Money couldn’t protect them from heartbreak.
They were rich, beautiful, had experience with the finer things in life, and were willing to leave their families in America behind in exchange for castles, titles, and the chance to mother the future leaders of the world. This is how many of the so-called “dollar princesses” of the late 19th and early 20th century have been characterized. But, the truth behind their glamorous lives was often a lot less illustrious than what we’ve been led to believe.
One of the first American women to become titled in England was Lady Randolph Churchill (also known as Jennie Jerome Churchill), mother to Winston Churchill. She was born to a prominent mother and financier father, but was educated in Europe following an escape from her father’s personal scandal back in the U.S. She later met Lord Randolph Churchill, third son of the Duke of Marlborough, and the two were married in 1874.
Though this marriage appeared to be one of love and passion, the parents of both the bride and the groom argued at some length over the financial particulars of the union, delaying the wedding by many months. Much of the bride’s fortunes were later spent on gambling debts incurred by her noble husband.
Upon marrying Jennie became Lady Randolph Churchill and this set the precedent for other American women that they, too, could receive a title if only they married in. But, other pairings -often made from the aristocrat’s clear position of needing money- were sometimes completely devoid of any joy at all.
For years the upper crust of England had relied on the earnings of their estate farms, land holdings, and investments to support their lavish lifestyles. They lived in castles and manors built during times when they seemed too prosperous to ever need to worry about the cost of maintaining such grand homes. And, while many of these titled families were land and home rich, they were increasingly cash poor. At the time it was seen as bad taste to hold a job as an aristocrat, yet the unemployed heirs of England often spent more money than their estates alone could recoup.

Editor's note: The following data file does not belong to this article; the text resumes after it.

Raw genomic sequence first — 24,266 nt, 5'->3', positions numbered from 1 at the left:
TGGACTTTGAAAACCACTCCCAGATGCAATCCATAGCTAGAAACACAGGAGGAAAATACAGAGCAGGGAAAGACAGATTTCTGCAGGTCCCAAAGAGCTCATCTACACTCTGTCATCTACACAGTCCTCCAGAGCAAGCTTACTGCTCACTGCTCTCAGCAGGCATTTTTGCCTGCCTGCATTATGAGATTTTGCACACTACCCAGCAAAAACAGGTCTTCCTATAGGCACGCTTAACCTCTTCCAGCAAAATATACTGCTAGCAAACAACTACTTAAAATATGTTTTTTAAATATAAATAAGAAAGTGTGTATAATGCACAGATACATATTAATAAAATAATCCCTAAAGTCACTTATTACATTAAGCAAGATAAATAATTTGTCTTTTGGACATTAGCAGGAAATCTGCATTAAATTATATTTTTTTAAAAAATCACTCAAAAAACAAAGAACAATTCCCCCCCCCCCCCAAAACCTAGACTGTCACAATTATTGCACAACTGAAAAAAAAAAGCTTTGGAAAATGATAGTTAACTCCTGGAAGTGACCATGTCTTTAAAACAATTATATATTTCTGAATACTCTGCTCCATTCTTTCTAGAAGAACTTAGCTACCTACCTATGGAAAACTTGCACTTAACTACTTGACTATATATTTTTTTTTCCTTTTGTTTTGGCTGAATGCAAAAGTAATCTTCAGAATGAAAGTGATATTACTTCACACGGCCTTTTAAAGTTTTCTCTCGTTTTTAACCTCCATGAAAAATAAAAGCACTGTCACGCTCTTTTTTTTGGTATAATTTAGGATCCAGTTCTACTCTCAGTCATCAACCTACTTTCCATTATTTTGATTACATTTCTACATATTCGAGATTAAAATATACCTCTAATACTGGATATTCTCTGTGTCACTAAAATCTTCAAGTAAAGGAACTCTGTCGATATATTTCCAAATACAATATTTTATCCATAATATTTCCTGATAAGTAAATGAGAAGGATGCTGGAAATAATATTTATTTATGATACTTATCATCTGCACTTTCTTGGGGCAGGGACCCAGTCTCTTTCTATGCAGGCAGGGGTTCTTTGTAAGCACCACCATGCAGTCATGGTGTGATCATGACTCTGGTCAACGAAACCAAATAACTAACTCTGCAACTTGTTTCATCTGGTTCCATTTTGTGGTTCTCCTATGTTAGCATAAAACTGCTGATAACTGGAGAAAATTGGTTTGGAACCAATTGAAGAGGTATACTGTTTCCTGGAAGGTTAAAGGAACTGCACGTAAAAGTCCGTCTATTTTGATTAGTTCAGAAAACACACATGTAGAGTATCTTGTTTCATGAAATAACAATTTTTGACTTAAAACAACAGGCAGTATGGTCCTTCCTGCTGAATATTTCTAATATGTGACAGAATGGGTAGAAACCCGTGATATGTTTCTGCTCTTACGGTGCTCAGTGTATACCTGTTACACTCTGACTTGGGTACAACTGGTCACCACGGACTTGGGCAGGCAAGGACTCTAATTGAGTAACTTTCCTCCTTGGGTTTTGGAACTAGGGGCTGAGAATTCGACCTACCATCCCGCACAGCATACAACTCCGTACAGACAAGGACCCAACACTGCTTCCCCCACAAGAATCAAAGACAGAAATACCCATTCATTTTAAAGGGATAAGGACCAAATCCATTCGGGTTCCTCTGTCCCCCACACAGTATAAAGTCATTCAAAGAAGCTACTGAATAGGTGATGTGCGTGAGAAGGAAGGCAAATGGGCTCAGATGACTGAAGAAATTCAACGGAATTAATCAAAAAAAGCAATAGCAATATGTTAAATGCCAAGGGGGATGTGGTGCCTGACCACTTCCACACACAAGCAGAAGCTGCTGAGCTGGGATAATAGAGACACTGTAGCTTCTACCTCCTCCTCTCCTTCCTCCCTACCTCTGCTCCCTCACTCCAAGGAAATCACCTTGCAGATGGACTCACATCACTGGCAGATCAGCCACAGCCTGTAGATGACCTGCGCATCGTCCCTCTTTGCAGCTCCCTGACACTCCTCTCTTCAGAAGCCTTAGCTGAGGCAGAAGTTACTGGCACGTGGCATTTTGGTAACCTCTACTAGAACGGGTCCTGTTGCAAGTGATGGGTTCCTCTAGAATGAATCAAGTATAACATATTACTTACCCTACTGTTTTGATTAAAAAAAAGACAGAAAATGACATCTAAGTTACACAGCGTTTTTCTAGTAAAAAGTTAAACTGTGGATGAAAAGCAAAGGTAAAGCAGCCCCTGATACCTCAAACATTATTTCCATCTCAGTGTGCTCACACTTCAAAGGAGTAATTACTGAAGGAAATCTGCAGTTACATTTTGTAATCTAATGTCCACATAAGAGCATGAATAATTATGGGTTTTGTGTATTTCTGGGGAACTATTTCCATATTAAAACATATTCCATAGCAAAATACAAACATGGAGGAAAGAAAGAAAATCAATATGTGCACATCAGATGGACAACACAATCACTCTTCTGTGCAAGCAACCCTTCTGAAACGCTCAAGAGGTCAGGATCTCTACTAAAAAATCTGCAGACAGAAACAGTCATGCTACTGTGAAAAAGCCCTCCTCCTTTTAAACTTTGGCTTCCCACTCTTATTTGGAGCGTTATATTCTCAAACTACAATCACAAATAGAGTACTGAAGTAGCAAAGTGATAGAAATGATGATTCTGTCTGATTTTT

All this meant that when it came time to find wives for their sons, many were pushed by their families to take on American debutantes solely for the hefty dowries that came with them. These debutantes were also pushed into marrying English aristocrats so that their wealthy families could gain social status by saying they had a duchess in the family.
One of the worst cases of these mismatched pairings was that of Consuelo Vanderbilt, who married Charles Spencer-Churchill, 9th Duke of Marlborough, in 1895- one of the first celebrity weddings. Thrown into the position of inheriting a title and massive estate with no money, the duke sought the quickest and presumably easiest solution: marry an heiress.
Consuelo’s father, William Kissam Vanderbilt, had made his fortune through railroads. Her social-climbing mother turned her daughter’s potential suitors into a way to further boost the family name. The match was made by an American dollar princess herself, Lady Mary Paget, and Consuelo was forced into marrying a man she did not love.
Indeed, both parties were reportedly already in love with other people -a fact that neither got over. She later wrote of her wedding day that instead of happiness she felt incredibly sadat having to go through with something she so vehemently opposed. The pair was divorced and the marriage was later annulled, but not until after the Vanderbilt millions saved Blenheim Palace.
Another million dollar princess was Frances Ellen Work, later known as Mrs. Burke Roche and later still as the great-grandmother of Princess Diana. Her father, Franklin H. Work, had made his fortunes in stocks and was mentored by Cornelius Vanderbilt. After 3 children and 11 years of marriage, she divorced her husband, a man who later inherited the title of the 3rd Baron of Fermoy, charging him with desertion. Her father was opposed to the unhappy marriage and even called for international marriages to stop altogether, after disinheriting her.
Frances’ dowry of $2.5M was used to fund an extravagant lifestyle and a host of gambling debts of the then-future baron. Frances, in an ironic twist of fate, was divorced from Burke Roche before he became baron, meaning that she herself never received a title.
It’s easy to say, a century or more after the fact, that these women were only looking to gain a title, but the truth is that the nobility were on the prowl for the injections of cash that American heiresses brought to the table- and love often played no part.